Tuesday, September 22, 2009


Poster Girl
May 2004-Sept. 2009
May she rest in peace

Poster Girl, hatched in May of 2004, was adopted by Geoff, Lori, and boys at the young age of 1 day old, along with her 24 sisters. Although her given name was Hen-Rietta, everyone called her Poster Girl. She passed away at home Monday due to natural causes. Poster Girl lived a life of patience, love, and devotion to her friends and family. She was a candystriper as a teen, and in her later adulthood, spent many hours volunteering at the local hospital. She loved the outdoors, often finding ways to venture out on her own, even later in life. Poster Girl is preceded in death by 22 sisters, her mother, Henna, and her father, Henley. She is survived by two sisters, her chickhood tweetheart, Stanley, and 14 chicks. Poster Girl was laid to rest in a private ceremony earlier this afternoon. The family requests donations may be made to The Hen and Chicks Society for Wayward Cluckers.

Monday, September 21, 2009

Heaven's Very Special Child

I was reading different blogs, and I found this on http://charlotte-hereistand.blogspot.com/ --Of course, I thought it was just perfect, since this is pretty much my view on special needs children. It's great to find a kindred spirit.

Heaven's Very Special Child

A meeting was held quite far from Earth!
It's time again for another birth.
Said the Angels to the Lord above
"This Special Child will need much love."

His progress may be very slow,
Accomplishment he may not show.
And he'll require extra care
From the folks he meets down there.

(He may not run or laugh or play;)
His thoughts may seem quite far away.
In many ways he won't adapt
And he'll be known as handicapped.

So let's be careful where he's sent.
We want his life to be content.
Please Lord find the parents who
Will do a special job for You.

They will not realize right away
The leading role they're asked to play.
But with this child sent form above
Comes stronger faith and richer love.

And soon they'll know the privilege given
In caring for their gift from Heaven.
There precious charge so meek and mild
Edna Massimilla

Monday, September 14, 2009

Football Season!

I wrote this a few years ago when our oldest son was playing high school football. Since football season is once more upon us, I thought it was appropriate. Enjoy.

Go 'Dogs

Now that my son is in high school, he’s a dog. A Bulldog, to be precise. He has drug me into his maniacal world of football, kicking and screaming every inch of the way. You see, I really don’t like football. I have to wonder at a game that can’t legally start until the paramedics are on the sidelines. It makes absolutely no sense to me why anyone in their right mind would bash heads over a ball that can’t even roll straight, and then fight over who gets it. It’s not like they only have one. The coaches have a bag full of them! And whatever happened to manners? I’ve worked hard to teach my children patience and concern for their fellow man. In spite of all of this, every Friday night, there I am, at the game, helping to pack the stands, cheering him and his teammates along. Because of this, I’ve learned a lot about football in the last few years.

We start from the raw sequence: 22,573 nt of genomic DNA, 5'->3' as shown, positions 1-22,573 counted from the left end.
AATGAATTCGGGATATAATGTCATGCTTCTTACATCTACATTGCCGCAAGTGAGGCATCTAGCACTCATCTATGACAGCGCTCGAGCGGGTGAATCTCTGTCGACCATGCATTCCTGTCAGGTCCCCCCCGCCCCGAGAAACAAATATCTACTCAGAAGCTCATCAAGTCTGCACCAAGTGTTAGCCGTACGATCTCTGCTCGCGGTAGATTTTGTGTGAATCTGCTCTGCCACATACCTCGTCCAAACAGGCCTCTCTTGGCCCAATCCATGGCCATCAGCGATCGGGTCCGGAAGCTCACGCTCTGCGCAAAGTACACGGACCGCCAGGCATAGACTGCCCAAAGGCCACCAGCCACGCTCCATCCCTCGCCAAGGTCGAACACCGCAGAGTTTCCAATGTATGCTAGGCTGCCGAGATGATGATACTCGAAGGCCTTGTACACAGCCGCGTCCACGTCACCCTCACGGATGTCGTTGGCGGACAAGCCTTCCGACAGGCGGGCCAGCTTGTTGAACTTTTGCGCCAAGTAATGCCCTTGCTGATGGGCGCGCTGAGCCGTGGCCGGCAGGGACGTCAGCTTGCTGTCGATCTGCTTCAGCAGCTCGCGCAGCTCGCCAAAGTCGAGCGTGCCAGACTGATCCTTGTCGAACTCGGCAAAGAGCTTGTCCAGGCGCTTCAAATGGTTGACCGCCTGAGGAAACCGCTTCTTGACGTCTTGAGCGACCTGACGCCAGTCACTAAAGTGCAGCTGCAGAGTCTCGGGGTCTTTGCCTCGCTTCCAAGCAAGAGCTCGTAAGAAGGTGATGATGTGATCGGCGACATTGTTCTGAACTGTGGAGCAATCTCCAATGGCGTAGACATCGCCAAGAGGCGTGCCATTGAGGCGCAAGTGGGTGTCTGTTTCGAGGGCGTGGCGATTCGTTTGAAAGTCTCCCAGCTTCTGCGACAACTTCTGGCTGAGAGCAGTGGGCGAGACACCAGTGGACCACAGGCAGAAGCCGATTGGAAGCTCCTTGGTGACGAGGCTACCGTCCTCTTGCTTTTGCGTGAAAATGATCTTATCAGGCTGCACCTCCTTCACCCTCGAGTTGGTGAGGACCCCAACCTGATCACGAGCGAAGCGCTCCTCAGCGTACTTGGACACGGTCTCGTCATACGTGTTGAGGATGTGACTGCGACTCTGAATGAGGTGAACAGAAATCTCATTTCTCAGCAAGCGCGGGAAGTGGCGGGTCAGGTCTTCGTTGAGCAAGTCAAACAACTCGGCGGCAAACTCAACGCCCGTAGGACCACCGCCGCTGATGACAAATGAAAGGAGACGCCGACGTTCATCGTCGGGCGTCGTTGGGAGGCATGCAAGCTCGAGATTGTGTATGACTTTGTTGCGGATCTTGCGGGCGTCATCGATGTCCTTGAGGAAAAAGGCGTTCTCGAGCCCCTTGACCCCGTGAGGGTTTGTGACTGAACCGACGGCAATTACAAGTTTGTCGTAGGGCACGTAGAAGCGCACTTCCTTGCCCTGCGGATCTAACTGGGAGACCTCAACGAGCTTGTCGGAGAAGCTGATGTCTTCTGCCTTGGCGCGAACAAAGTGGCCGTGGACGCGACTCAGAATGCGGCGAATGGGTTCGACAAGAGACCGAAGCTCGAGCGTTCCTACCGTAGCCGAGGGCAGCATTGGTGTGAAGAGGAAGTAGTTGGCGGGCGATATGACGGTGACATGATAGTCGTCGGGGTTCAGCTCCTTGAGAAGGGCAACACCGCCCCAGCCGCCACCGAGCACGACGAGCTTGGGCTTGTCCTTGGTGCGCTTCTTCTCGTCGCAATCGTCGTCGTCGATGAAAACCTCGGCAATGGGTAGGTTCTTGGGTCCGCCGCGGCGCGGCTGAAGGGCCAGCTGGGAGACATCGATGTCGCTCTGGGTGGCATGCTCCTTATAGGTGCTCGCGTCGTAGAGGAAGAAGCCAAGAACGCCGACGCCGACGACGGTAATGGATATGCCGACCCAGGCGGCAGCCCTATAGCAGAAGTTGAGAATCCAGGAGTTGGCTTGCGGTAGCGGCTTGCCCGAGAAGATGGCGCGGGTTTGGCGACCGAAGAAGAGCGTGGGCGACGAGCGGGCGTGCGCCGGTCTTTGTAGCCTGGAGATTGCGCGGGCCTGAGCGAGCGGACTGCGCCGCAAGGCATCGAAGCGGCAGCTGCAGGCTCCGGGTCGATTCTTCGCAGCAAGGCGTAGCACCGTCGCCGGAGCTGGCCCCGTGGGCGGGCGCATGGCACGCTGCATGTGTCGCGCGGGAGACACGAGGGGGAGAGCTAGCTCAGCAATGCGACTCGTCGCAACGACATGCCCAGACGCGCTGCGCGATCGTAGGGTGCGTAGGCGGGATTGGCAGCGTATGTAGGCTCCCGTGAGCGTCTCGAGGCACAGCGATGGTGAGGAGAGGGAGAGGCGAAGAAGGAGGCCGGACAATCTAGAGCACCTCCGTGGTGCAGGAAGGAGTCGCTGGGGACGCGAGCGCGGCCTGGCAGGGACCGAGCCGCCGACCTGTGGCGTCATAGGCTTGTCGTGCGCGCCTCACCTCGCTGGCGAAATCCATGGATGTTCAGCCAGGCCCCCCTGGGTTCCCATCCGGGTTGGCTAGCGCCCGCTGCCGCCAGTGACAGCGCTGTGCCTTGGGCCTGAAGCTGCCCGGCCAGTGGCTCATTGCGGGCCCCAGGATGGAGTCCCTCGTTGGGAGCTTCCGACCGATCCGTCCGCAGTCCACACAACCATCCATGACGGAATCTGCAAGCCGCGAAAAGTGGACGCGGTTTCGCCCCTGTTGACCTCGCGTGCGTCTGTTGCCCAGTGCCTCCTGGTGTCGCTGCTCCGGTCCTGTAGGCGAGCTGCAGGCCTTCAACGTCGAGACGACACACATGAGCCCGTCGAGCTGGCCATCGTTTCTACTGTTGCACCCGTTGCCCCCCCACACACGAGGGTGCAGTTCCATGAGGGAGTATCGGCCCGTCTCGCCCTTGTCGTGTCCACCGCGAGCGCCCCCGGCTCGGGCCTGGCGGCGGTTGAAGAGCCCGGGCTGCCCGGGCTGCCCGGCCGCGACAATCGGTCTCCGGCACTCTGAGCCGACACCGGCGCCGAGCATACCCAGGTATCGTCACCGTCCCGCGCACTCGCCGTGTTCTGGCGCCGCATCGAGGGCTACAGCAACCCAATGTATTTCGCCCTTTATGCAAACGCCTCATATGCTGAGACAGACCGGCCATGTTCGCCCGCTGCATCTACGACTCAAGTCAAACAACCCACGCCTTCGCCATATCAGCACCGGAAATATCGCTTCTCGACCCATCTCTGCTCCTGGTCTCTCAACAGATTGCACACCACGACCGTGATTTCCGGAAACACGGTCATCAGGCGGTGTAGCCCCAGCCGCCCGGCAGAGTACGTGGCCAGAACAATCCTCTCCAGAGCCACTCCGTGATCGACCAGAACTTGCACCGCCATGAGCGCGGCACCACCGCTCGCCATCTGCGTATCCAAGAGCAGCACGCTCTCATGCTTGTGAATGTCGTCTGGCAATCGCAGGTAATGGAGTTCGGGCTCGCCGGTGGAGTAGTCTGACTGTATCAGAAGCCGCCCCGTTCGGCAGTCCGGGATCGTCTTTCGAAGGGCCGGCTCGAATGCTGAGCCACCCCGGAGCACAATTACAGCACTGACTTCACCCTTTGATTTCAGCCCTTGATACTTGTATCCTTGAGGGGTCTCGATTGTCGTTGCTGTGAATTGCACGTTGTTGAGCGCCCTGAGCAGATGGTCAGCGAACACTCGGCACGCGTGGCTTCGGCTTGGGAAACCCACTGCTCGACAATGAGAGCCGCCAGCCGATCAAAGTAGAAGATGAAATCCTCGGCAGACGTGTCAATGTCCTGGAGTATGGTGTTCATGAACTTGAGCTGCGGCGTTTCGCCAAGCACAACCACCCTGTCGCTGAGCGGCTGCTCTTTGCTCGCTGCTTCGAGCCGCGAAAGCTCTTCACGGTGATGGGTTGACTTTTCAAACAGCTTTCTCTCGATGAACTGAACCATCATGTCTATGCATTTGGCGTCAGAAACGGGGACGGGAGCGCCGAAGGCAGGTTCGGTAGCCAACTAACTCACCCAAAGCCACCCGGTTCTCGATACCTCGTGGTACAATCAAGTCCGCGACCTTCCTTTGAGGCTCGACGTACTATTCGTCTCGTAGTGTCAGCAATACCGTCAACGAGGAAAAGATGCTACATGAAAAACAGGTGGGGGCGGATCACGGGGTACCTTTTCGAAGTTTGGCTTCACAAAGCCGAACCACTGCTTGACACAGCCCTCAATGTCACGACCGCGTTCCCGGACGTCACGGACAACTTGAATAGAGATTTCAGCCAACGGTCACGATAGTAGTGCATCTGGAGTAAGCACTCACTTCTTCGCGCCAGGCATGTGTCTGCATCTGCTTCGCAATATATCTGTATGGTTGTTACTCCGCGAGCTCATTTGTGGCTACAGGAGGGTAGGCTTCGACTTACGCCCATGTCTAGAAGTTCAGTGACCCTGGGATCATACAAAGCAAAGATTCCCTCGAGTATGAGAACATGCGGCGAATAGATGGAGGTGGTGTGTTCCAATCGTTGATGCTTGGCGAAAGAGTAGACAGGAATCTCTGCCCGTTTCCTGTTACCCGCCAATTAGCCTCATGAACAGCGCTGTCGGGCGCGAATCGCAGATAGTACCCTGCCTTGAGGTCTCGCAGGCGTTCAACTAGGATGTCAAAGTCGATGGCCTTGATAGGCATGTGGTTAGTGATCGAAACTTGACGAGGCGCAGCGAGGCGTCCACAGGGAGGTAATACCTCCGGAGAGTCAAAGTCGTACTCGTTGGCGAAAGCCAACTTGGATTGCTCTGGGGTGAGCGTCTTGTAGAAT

People ask me what my son plays. Football! He plays football! Huh? What position? The one that smashes! I find out there is offensive and defensive positions. Now I know that the offensive side has the ball, and the defensive side doesn’t. I can remember that because the word offensive starts with an “o” and balls are round (except footballs) and so if you have the ball, you are the one with the “o” so you are offensive. Makes perfectly good sense to me.

It was about the middle of the season, and my son had been working hard. Really hard. He was giving this game everything he had. He memorized plays faster than most guys, lifted weights until he couldn’t move, and was practicing with some serious passion. He was coming home so tired he could barely eat, do his homework, and then crash. Only to get up at 5:30 the next morning to do it all over again. One Thursday after practice, he came home and was proud to tell me, “Mom, Coach says I’m starting tomorrow night!” I made sure I got there early to see my kid play. The beginning of the game arrived, and the coach sends the kids out to the field. Where was my son? Standing on the sidelines! How could this coach promise my son something so important, and then jerk it out from underneath him? Didn’t he have a clue what this meant to him? The first play of the game ended, and as I was silently wondering at the parentage of the coaching staff, my son was allowed to go on the field. I looked at my son, and he was keeping his disappointment hidden. The game went on, and I cheered for him like always. On the way home, very calmly, I asked him why he didn’t start like he had been told. He looked at me and said he had started just like the coach said! Didn’t I see him?